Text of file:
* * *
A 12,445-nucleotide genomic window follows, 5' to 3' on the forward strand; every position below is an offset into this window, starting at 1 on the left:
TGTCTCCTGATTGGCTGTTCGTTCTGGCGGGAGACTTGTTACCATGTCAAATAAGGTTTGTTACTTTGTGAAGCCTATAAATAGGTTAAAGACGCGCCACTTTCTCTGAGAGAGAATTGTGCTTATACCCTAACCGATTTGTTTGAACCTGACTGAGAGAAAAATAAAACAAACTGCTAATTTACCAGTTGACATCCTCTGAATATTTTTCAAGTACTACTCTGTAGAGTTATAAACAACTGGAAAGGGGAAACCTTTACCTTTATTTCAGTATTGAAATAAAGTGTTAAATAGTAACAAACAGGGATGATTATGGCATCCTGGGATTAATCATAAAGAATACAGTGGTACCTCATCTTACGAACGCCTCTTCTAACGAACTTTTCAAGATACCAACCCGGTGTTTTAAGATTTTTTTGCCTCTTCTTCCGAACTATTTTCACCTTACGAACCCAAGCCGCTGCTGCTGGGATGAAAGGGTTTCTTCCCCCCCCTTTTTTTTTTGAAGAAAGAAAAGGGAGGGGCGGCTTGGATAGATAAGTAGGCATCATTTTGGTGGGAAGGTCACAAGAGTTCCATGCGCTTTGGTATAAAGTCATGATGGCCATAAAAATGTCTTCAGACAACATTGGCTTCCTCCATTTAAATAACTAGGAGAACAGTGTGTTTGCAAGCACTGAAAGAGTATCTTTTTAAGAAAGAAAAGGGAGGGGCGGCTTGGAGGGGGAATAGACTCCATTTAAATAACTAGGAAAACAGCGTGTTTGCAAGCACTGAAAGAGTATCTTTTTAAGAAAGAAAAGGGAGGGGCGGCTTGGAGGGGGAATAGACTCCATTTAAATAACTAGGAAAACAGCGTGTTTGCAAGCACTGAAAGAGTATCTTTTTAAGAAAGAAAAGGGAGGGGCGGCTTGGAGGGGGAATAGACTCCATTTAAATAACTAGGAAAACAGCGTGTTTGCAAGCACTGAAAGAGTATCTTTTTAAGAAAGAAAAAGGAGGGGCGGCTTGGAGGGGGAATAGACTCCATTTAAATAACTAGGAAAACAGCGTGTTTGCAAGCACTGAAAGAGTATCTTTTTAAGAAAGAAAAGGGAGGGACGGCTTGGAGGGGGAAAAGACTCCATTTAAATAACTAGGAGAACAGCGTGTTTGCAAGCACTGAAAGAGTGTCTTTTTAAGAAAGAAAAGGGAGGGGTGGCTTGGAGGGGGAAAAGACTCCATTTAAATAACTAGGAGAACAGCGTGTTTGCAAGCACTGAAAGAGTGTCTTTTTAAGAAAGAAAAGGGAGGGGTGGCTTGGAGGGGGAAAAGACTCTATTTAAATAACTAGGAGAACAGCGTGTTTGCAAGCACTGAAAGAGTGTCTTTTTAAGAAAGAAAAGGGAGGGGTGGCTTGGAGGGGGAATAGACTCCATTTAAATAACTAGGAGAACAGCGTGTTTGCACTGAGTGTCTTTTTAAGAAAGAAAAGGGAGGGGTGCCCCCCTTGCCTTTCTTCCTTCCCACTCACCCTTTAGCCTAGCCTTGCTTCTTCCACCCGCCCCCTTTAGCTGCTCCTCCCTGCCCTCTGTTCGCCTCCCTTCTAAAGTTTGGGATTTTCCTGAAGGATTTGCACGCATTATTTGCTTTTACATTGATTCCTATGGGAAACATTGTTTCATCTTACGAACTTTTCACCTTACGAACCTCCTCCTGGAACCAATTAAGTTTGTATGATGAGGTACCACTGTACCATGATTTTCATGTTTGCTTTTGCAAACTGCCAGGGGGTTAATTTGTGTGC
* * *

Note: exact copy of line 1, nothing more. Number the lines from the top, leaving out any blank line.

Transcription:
A 12,445-nucleotide genomic window follows, 5' to 3' on the forward strand; every position below is an offset into this window, starting at 1 on the left: